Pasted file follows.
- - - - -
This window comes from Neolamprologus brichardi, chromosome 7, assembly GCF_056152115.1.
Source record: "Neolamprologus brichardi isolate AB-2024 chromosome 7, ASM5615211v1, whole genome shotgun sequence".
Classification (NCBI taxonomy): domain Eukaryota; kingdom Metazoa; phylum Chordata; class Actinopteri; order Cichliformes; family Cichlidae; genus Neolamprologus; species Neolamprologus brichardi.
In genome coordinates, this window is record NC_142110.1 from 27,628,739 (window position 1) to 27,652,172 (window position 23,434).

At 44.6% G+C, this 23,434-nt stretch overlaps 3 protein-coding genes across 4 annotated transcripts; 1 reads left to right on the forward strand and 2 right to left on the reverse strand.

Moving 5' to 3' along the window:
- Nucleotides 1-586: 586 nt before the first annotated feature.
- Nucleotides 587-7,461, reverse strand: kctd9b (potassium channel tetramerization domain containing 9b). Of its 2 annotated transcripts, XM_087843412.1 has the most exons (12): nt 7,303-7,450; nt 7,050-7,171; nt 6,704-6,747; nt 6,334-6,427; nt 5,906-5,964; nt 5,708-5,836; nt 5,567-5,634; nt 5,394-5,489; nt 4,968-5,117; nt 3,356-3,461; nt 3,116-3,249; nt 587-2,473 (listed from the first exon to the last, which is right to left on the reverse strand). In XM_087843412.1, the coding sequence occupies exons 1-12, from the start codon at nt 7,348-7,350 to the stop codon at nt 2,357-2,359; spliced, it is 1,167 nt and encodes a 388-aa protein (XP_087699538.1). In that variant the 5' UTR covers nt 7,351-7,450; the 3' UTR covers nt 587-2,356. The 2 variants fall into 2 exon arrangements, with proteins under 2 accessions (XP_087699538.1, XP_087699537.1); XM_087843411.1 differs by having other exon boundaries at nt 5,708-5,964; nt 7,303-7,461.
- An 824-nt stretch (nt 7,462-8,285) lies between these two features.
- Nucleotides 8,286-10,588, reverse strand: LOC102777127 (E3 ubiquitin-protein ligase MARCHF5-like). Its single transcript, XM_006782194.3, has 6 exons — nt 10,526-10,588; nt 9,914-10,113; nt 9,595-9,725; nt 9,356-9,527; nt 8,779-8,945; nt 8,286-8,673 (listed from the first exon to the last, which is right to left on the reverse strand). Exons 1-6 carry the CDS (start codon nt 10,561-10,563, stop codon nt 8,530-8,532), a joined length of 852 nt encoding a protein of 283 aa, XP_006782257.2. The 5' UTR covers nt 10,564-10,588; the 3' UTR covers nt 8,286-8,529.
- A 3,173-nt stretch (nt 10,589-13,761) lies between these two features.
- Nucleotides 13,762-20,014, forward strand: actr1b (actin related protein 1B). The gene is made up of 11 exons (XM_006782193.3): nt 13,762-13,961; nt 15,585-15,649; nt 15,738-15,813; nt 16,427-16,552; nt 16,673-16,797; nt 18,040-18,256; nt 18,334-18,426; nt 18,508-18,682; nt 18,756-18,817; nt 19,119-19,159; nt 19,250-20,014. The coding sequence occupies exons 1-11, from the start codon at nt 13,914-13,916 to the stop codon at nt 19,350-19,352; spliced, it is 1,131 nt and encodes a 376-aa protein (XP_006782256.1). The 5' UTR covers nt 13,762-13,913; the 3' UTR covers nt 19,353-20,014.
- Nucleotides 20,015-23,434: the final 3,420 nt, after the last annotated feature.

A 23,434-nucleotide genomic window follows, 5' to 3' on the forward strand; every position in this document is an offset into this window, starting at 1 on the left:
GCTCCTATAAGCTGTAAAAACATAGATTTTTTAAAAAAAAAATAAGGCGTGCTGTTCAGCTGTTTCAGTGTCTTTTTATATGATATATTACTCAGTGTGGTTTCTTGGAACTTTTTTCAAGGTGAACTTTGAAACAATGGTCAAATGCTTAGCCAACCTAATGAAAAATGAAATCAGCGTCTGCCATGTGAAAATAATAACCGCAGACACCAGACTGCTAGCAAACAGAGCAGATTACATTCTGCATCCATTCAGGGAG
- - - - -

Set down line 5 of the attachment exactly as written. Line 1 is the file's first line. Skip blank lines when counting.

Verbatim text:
At 44.6% G+C, this 23,434-nt stretch overlaps 3 protein-coding genes across 4 annotated transcripts; 1 reads left to right on the forward strand and 2 right to left on the reverse strand.